I’m going along with the crowd on this one–mostly. So, yes, Google’s move is a great first start. There are, though, some serious hurdles. Despite all its talk of open platforms, clearly, this is an Android-only move. If Apple’s competing offer does not play well with Google’s Android move, will this split the market? Will some retailers opt for one over the other? Will there be a “for the good of the market” insistence that Apple’s and Google’s approaches most be compatible? Then there’s PayPal, which didn’t sue Google just to give their lawyers something to do. Google’s approach is the right one from a functionality perspective. But it’s single-platform approach is less than encouraging.

Doug Stephens
Guest
Doug Stephens
8 years 2 months ago

The Google Wallet model seems sound enough but these are really early days for mobile payment. The challenges ahead include the dog fight that’s going to occur over fees between the carriers, the banks and the processors. The other major hurdle is security–and yes we can expect a landslide of law suits in the meantime. Beyond everything else, the biggest challenge is going to be consumer acceptance, which will, as always, come slowly until we reach the all important tipping point. People I’m talking to in the industry are projecting that mobile payment won’t mainstream and become commonplace for up to 10 years. My guess is more like 5-7.

Matthew Keylock
Guest
Matthew Keylock
8 years 2 months ago

This launch certainly brings the reality of the “virtual wallet” one step closer. There are a lot of companies investing heavily to be winners in this space because it has the potential for disintermediation in a number of established industries such as payment processing and even retail. It’s already been called out in the comments but the key here, as ever, is about providing value to the customer. Some of this will come from the technology, much will come from the intelligent use of data to understand the customer and create relevant value for them at a highly personalized level.

Mike Spindler
Guest
Mike Spindler
8 years 2 months ago

Many such announcements in the last few weeks, but a number of interesting players. There will be a good deal of scurrying to align the necessary pieces. I have seen one technology that obviates the need for NFC and work with current scanner technology. Gonna happen. The real question is…who gets left out?

James Tenser
Guest
8 years 2 months ago
Close followers of NFC technology are well aware that Google is playing a calculated game of catch-up-then-dominate with this announcement. Its initiative is about half a year old, while startups in this space have been working out the kinks for at least four years. NFC-enabled payments at vending machines have been commonplace in Japan for years, and similarly in parts of Europe. Direct money transfer between cell phones is common in parts of Africa and the Middle East, where ATMs are nearly non-existent. The Galaxy S handset (not coincidentally an Android phone) is the first piece of hardware available in this country with NFC capabilities, but many more will follow in the next year, creating a long-anticipated user base. A consortium of the four largest telecom carriers got together a year ago to try to take hold of the NFC electronic wallet opportunity, but later fractured over strategic differences, after attempting to “drain the brains” of several hopeful innovators. Large banking institutions are also hot on this trail. With billions in transactions fees and “float”… Read more »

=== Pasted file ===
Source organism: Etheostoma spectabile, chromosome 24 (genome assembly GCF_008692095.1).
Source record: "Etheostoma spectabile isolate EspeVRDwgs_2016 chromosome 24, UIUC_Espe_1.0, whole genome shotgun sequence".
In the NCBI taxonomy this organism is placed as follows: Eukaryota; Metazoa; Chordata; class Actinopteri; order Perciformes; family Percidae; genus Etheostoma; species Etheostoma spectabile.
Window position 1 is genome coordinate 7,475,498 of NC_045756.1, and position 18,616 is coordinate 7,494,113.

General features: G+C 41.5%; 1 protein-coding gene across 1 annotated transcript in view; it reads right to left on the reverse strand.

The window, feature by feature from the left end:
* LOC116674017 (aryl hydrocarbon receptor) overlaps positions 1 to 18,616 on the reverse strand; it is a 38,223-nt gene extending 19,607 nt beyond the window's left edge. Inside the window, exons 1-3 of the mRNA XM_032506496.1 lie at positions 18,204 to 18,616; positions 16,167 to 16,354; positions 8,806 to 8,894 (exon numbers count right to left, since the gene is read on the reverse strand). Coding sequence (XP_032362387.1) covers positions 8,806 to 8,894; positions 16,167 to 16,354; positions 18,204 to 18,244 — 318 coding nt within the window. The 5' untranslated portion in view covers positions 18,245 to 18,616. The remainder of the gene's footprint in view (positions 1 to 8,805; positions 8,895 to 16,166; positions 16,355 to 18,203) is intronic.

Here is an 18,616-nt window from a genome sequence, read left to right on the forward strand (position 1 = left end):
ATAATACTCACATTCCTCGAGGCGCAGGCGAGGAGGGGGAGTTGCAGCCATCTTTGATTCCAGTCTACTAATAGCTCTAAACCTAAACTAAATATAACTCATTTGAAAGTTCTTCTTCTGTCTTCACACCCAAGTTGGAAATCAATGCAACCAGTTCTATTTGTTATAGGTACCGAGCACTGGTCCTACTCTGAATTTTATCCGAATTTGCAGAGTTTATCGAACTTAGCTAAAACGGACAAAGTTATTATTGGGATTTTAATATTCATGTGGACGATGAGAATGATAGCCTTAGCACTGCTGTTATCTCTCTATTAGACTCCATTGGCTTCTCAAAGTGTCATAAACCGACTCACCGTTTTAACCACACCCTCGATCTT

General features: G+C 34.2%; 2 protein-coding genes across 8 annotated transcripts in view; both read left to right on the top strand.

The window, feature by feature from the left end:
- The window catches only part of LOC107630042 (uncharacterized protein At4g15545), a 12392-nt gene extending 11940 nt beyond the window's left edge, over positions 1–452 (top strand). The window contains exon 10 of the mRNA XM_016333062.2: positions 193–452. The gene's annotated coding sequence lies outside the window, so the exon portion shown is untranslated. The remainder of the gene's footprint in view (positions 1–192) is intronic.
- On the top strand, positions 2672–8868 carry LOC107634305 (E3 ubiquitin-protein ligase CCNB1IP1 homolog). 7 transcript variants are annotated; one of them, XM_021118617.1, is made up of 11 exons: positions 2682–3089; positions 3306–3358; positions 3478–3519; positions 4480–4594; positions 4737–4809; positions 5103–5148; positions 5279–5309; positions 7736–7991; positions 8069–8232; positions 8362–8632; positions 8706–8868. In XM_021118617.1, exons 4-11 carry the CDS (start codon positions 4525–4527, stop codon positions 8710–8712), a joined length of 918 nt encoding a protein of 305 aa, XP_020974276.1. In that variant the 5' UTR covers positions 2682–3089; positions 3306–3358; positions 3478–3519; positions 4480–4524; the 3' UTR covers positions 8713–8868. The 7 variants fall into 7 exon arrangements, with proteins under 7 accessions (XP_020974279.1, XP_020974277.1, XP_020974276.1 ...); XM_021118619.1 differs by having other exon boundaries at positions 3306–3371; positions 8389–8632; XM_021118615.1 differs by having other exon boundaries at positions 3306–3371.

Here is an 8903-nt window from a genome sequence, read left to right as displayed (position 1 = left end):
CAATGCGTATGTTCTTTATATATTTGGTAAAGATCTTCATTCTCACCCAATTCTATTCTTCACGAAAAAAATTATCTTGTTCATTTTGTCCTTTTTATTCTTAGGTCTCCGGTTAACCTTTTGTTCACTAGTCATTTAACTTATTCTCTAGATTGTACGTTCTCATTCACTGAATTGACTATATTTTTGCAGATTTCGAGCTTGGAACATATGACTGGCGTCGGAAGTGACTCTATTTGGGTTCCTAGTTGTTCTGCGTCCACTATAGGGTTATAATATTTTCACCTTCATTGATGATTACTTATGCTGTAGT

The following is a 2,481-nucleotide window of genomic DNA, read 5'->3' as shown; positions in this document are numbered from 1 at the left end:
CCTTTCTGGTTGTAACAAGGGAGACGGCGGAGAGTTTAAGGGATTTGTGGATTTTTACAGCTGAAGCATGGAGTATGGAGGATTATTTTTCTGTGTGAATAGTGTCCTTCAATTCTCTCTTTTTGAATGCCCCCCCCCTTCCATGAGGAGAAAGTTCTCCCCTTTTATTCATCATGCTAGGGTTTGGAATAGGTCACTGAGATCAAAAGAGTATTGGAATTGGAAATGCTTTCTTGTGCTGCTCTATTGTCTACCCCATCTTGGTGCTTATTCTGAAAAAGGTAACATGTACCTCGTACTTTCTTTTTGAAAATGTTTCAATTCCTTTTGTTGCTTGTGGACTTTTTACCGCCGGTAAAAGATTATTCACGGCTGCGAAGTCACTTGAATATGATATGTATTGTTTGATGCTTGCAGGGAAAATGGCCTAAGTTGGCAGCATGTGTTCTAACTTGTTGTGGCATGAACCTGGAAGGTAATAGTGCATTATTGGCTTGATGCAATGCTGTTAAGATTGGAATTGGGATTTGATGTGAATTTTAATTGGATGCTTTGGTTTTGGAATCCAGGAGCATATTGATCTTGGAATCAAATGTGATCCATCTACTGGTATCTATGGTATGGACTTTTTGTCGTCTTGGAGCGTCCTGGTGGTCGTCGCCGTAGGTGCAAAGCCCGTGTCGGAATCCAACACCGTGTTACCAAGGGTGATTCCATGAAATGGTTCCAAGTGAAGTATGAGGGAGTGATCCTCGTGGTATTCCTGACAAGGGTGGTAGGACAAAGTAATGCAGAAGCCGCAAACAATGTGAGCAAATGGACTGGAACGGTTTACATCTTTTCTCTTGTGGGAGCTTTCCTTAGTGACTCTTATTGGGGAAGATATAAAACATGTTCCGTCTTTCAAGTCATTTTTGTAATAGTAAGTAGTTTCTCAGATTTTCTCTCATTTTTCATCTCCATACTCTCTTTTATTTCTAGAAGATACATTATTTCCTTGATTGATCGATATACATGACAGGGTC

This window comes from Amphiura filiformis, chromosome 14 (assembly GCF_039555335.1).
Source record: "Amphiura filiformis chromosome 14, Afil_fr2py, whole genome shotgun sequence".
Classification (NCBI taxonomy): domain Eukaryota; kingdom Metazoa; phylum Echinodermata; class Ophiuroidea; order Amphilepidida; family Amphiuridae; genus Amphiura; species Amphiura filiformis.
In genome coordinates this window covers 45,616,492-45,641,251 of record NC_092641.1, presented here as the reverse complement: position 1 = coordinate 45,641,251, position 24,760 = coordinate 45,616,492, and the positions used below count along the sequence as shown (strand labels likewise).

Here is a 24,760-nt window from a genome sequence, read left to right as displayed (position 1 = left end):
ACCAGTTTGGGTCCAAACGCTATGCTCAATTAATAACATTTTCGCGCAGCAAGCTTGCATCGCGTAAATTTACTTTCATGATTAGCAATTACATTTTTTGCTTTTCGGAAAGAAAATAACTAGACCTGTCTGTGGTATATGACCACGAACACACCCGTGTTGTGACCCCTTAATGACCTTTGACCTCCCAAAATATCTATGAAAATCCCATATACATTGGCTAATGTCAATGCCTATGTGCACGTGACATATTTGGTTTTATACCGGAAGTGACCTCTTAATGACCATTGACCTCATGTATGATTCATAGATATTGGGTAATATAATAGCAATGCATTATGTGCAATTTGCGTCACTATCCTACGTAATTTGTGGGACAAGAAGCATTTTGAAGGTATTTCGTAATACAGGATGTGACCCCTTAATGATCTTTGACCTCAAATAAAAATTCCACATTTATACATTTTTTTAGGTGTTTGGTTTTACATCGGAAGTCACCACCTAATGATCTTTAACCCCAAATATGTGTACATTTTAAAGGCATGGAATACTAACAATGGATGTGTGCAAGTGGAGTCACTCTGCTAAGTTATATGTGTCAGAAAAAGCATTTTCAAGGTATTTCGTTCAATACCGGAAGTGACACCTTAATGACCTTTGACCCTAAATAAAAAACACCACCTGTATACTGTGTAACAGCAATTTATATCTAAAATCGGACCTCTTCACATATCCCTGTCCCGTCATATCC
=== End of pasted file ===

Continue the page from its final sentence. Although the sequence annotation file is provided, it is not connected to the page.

Kai Clarke
Guest
8 years 2 months ago

This is a push for the future. NFC is coming to all of the new phones (expected on the iPhone 5) and this will continue the push into electronic payments and processing. In just a few years we will be looking back at this date as a transition point in our move away from wallets, cards and cash….

Cathy Hotka
Guest
8 years 2 months ago

Retailers are genuinely excited about NFC, and customers will be looking for providers that can make it easiest and most rewarding for them. Not sure I want to let Google into my wallet, though…

Janet Dorenkott
Guest
Janet Dorenkott
8 years 2 months ago

This was a great announcement. My college kids and their friends were all talking about it this weekend. I’m looking forward to it as well. However, one word comes to mind that concerns me, “Security.” There are already devices that can intercept phone signals, how secure will this really be. Also, I know people put password protection on their phone, but this is often a pain. So don’t lose your phone!

Odonna Mathews
Guest
Odonna Mathews
8 years 2 months ago

I would be most concerned about how privacy is established with all the payment options and personal data stored on a cell phone.